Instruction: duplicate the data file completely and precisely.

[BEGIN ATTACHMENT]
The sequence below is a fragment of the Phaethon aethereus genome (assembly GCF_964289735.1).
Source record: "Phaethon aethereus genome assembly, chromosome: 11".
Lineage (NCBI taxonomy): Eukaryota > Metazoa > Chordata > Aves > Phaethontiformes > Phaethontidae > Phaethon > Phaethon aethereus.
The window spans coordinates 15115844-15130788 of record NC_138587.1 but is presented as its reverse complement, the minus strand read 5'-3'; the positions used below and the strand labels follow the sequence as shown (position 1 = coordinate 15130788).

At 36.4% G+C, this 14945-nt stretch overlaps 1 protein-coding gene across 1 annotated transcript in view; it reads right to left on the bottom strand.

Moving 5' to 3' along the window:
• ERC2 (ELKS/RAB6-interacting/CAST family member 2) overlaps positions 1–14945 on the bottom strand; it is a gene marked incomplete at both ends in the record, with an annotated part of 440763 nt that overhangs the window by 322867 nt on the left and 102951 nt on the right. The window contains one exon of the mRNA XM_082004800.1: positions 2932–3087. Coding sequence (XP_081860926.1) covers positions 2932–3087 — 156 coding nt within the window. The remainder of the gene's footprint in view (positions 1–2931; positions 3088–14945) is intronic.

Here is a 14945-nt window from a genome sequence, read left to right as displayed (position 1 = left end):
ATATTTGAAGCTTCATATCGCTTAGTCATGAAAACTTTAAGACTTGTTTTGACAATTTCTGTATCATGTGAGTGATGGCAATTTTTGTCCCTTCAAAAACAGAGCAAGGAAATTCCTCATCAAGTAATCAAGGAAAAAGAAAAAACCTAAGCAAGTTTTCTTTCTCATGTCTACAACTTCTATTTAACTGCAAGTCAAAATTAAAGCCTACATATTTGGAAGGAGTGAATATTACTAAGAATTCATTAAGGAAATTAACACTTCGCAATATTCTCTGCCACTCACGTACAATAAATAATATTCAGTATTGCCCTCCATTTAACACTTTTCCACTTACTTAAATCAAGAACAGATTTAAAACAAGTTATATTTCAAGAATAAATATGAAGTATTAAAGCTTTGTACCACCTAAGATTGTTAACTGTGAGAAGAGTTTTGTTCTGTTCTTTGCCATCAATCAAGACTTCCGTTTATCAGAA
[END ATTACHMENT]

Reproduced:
The sequence below is a fragment of the Phaethon aethereus genome (assembly GCF_964289735.1).
Source record: "Phaethon aethereus genome assembly, chromosome: 11".
Lineage (NCBI taxonomy): Eukaryota > Metazoa > Chordata > Aves > Phaethontiformes > Phaethontidae > Phaethon > Phaethon aethereus.
The window spans coordinates 15115844-15130788 of record NC_138587.1 but is presented as its reverse complement, the minus strand read 5'-3'; the positions used below and the strand labels follow the sequence as shown (position 1 = coordinate 15130788).

At 36.4% G+C, this 14945-nt stretch overlaps 1 protein-coding gene across 1 annotated transcript in view; it reads right to left on the bottom strand.

Moving 5' to 3' along the window:
• ERC2 (ELKS/RAB6-interacting/CAST family member 2) overlaps positions 1–14945 on the bottom strand; it is a gene marked incomplete at both ends in the record, with an annotated part of 440763 nt that overhangs the window by 322867 nt on the left and 102951 nt on the right. The window contains one exon of the mRNA XM_082004800.1: positions 2932–3087. Coding sequence (XP_081860926.1) covers positions 2932–3087 — 156 coding nt within the window. The remainder of the gene's footprint in view (positions 1–2931; positions 3088–14945) is intronic.

Here is a 14945-nt window from a genome sequence, read left to right as displayed (position 1 = left end):
ATATTTGAAGCTTCATATCGCTTAGTCATGAAAACTTTAAGACTTGTTTTGACAATTTCTGTATCATGTGAGTGATGGCAATTTTTGTCCCTTCAAAAACAGAGCAAGGAAATTCCTCATCAAGTAATCAAGGAAAAAGAAAAAACCTAAGCAAGTTTTCTTTCTCATGTCTACAACTTCTATTTAACTGCAAGTCAAAATTAAAGCCTACATATTTGGAAGGAGTGAATATTACTAAGAATTCATTAAGGAAATTAACACTTCGCAATATTCTCTGCCACTCACGTACAATAAATAATATTCAGTATTGCCCTCCATTTAACACTTTTCCACTTACTTAAATCAAGAACAGATTTAAAACAAGTTATATTTCAAGAATAAATATGAAGTATTAAAGCTTTGTACCACCTAAGATTGTTAACTGTGAGAAGAGTTTTGTTCTGTTCTTTGCCATCAATCAAGACTTCCGTTTATCAGAA